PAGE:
Brandon Sanderson did this effectively with his Kickstarter campaign to fund the writing and release of four new novels in 2023 - his campaign raised more than $40,000,000 in just one month! Sanderson celebrated this successful campaign by donating much of the excess funding to more than 300 independent literary projects on Kickstarter.

You might also choose to set up a membership service or patron system, such as through Patreon. On this system, people can sign up to pay a subscription fee for exclusive perks such as member-only content, early access to and special discounts for sales and promotions, and events such as livestreams or signings. Many creators make a significant portion of their living through subscriptions, which can allow them to focus on their creative projects more effectively by dedicating a certain amount of time each month to creating these perks. Laterpress gives authors an option to create an annual author subscription, or subscriptions to specific collections of books.

Forming a business model

Having all of those different revenue streams is great, but it can also be a pain in the everything trying to track down and keep all of the paperwork for each stream on file for tax season. Because of this, you’ll want to create a business plan and establish what your business model is going to look like, adjusting it every time you add a new stream. Coming at it with a plan means that you have a set idea of how all of the streams work together.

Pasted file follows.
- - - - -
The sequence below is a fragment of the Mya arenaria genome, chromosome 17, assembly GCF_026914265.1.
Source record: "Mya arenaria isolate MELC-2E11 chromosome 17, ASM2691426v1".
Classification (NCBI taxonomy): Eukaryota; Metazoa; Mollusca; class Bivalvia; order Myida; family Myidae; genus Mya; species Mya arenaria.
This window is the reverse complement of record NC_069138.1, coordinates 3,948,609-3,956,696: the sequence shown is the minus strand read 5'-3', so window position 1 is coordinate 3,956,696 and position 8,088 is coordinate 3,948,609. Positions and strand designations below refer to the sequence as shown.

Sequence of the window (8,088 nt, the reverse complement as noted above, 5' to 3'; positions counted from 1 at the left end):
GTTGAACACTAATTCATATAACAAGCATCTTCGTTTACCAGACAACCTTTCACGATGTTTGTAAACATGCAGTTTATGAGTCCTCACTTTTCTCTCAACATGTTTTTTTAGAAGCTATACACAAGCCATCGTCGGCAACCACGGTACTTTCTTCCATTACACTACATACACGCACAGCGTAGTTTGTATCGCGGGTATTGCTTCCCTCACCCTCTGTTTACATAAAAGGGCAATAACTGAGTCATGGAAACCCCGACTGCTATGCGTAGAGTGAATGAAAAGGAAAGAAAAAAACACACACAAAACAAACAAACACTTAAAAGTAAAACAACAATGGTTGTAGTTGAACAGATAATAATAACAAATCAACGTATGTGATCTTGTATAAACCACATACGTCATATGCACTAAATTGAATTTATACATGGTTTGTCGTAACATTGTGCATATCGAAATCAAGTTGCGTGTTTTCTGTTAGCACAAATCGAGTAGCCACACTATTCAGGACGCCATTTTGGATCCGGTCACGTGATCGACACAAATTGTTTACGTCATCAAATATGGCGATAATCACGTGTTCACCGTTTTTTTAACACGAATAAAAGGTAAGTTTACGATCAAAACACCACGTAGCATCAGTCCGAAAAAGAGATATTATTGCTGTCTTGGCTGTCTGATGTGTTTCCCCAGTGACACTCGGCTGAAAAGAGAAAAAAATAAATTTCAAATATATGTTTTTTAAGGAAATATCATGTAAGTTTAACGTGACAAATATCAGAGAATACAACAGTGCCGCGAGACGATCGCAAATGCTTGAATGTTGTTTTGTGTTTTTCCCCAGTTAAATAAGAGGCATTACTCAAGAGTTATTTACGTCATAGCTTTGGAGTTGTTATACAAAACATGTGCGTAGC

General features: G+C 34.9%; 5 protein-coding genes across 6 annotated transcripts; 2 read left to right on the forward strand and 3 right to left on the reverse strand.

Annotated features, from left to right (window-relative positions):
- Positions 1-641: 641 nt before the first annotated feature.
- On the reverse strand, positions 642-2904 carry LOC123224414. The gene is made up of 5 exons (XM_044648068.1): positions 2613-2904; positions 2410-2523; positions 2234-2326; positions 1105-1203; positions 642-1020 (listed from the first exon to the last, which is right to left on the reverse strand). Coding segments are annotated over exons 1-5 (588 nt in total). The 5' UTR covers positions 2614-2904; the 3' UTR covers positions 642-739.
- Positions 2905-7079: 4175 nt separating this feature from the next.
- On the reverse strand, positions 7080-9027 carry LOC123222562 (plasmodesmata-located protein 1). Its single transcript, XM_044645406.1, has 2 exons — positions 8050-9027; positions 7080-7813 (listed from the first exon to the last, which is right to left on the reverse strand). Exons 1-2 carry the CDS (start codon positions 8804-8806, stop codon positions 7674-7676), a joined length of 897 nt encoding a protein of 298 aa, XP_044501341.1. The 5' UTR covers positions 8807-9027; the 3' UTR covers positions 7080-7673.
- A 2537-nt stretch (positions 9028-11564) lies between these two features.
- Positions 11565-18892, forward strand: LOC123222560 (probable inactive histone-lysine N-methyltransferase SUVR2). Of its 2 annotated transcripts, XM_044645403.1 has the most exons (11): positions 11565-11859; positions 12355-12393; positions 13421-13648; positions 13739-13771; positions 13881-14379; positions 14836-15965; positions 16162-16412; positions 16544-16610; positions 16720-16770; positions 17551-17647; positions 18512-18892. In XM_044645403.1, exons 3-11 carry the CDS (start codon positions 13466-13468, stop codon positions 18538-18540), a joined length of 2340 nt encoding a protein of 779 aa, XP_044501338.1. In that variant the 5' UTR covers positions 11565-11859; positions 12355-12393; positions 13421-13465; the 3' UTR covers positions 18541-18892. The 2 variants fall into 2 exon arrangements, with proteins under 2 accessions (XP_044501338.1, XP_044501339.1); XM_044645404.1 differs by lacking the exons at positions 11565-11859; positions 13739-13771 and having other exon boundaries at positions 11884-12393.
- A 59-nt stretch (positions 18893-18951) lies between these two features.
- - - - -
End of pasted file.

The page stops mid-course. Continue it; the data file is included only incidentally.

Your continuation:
Establishing a business plan

Before you open up any of your income streams, you’ll want to sit down and create a business plan. This means doing extensive research on what kind of business you want to establish, the people you’ll be working with and for, and exactly what it is you’ll be doing for them. You should also come up with some key performance indicators (KPIs) for yourself, so you have goals and ways to measure the success of each revenue stream.